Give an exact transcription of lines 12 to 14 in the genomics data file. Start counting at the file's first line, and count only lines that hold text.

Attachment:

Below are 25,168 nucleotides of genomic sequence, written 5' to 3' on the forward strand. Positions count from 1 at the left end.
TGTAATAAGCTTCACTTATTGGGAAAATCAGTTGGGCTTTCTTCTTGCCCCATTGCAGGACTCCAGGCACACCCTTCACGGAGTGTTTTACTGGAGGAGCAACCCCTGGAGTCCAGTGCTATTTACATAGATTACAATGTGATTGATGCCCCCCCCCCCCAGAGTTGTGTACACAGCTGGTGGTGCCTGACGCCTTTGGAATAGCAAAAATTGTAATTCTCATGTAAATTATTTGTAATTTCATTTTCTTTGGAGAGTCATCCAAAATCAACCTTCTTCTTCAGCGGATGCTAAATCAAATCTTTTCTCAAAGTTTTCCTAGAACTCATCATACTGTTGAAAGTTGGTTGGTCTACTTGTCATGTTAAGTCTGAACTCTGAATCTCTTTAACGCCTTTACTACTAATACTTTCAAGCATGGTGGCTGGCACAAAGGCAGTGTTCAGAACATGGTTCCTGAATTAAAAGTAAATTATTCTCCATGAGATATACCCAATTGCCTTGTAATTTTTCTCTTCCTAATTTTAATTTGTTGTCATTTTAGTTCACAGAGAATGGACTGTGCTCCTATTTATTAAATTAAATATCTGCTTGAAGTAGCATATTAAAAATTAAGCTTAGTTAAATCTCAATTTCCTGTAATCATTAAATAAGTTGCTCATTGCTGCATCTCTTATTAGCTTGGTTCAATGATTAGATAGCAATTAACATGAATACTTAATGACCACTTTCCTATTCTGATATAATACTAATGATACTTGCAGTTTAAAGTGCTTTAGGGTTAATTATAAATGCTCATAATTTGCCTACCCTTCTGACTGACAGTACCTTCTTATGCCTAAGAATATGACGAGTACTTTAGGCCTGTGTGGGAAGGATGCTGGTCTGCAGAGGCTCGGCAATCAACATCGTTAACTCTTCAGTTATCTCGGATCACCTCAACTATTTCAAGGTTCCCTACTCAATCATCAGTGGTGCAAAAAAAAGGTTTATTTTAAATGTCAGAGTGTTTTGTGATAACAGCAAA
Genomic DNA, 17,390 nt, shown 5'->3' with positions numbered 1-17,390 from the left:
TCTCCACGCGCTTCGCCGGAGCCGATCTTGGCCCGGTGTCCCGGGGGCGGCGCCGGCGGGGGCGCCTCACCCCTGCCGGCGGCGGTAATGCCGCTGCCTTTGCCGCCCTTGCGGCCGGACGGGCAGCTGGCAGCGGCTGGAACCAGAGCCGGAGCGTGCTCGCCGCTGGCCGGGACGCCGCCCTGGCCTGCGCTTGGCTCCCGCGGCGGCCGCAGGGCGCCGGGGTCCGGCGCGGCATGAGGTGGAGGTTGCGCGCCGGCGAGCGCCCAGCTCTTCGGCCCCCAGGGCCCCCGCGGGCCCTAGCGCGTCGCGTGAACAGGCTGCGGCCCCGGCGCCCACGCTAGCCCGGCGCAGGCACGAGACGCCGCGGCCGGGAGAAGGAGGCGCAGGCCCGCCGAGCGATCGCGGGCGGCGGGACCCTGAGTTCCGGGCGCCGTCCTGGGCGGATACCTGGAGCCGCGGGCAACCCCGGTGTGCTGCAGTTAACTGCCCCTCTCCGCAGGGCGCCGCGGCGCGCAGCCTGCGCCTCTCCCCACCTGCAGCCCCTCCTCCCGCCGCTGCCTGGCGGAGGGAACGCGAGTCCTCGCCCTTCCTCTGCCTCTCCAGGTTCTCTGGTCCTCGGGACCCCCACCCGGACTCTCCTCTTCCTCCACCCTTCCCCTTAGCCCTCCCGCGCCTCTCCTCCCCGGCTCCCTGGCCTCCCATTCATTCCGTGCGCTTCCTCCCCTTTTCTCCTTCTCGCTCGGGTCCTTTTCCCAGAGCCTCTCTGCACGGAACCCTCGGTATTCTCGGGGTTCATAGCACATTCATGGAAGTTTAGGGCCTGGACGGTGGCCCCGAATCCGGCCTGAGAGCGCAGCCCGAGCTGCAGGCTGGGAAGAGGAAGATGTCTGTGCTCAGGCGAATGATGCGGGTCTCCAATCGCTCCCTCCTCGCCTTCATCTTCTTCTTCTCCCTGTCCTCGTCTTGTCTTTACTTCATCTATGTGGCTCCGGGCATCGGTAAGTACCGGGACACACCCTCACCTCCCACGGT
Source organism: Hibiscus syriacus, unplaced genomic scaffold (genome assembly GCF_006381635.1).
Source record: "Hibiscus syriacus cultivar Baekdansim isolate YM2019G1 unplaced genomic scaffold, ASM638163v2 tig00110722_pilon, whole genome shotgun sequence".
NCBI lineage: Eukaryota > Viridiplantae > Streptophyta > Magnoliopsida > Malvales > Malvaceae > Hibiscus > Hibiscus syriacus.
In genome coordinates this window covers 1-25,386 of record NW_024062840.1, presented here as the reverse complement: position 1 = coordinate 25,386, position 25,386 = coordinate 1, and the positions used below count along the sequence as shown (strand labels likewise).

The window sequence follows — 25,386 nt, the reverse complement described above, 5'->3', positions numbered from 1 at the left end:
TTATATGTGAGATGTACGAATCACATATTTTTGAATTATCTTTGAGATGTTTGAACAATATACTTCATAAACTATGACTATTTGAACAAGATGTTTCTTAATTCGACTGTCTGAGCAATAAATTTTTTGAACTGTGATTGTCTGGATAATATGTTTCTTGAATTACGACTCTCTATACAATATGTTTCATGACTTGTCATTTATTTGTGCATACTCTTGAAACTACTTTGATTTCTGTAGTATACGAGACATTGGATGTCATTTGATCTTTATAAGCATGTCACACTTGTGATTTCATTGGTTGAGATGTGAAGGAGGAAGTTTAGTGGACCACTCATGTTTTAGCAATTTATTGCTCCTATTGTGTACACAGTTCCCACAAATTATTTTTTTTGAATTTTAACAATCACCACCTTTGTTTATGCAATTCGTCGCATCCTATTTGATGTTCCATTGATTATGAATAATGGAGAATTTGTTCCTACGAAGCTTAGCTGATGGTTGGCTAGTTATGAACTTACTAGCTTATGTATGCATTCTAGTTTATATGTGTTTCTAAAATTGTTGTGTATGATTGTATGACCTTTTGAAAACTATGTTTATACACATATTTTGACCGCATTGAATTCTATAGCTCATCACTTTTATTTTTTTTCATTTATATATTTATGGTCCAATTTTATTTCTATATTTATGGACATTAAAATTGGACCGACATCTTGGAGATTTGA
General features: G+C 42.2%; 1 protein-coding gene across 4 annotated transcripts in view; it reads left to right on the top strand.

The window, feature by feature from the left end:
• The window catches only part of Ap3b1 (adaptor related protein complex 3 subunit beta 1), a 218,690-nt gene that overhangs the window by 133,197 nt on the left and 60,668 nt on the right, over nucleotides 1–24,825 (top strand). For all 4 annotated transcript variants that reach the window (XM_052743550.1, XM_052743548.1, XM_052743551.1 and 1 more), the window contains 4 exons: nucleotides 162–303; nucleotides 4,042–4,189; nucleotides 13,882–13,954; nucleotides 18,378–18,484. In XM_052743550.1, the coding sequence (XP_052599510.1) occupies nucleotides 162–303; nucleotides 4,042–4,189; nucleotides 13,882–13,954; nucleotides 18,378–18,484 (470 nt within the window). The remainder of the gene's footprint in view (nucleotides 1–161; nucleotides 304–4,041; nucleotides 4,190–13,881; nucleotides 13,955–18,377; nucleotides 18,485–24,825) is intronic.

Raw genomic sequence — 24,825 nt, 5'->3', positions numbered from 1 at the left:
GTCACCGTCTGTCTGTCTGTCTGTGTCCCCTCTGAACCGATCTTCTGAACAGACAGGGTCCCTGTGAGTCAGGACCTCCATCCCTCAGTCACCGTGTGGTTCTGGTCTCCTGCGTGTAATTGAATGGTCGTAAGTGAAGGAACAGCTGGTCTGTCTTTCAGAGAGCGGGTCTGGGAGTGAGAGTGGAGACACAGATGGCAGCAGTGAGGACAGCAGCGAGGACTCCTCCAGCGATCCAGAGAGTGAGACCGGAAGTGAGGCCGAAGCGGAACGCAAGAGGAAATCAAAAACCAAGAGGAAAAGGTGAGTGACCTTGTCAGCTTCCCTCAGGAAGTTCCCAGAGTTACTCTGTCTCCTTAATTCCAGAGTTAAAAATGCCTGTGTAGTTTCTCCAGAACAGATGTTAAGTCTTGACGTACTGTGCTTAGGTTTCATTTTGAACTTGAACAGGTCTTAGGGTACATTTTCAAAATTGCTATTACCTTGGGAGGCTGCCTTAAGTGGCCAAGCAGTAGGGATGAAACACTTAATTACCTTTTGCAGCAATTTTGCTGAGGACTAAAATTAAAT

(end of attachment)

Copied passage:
The window, feature by feature from the left end:
• The window catches only part of Ap3b1 (adaptor related protein complex 3 subunit beta 1), a 218,690-nt gene that overhangs the window by 133,197 nt on the left and 60,668 nt on the right, over nucleotides 1–24,825 (top strand). For all 4 annotated transcript variants that reach the window (XM_052743550.1, XM_052743548.1, XM_052743551.1 and 1 more), the window contains 4 exons: nucleotides 162–303; nucleotides 4,042–4,189; nucleotides 13,882–13,954; nucleotides 18,378–18,484. In XM_052743550.1, the coding sequence (XP_052599510.1) occupies nucleotides 162–303; nucleotides 4,042–4,189; nucleotides 13,882–13,954; nucleotides 18,378–18,484 (470 nt within the window). The remainder of the gene's footprint in view (nucleotides 1–161; nucleotides 304–4,041; nucleotides 4,190–13,881; nucleotides 13,955–18,377; nucleotides 18,485–24,825) is intronic.

Raw genomic sequence — 24,825 nt, 5'->3', positions numbered from 1 at the left: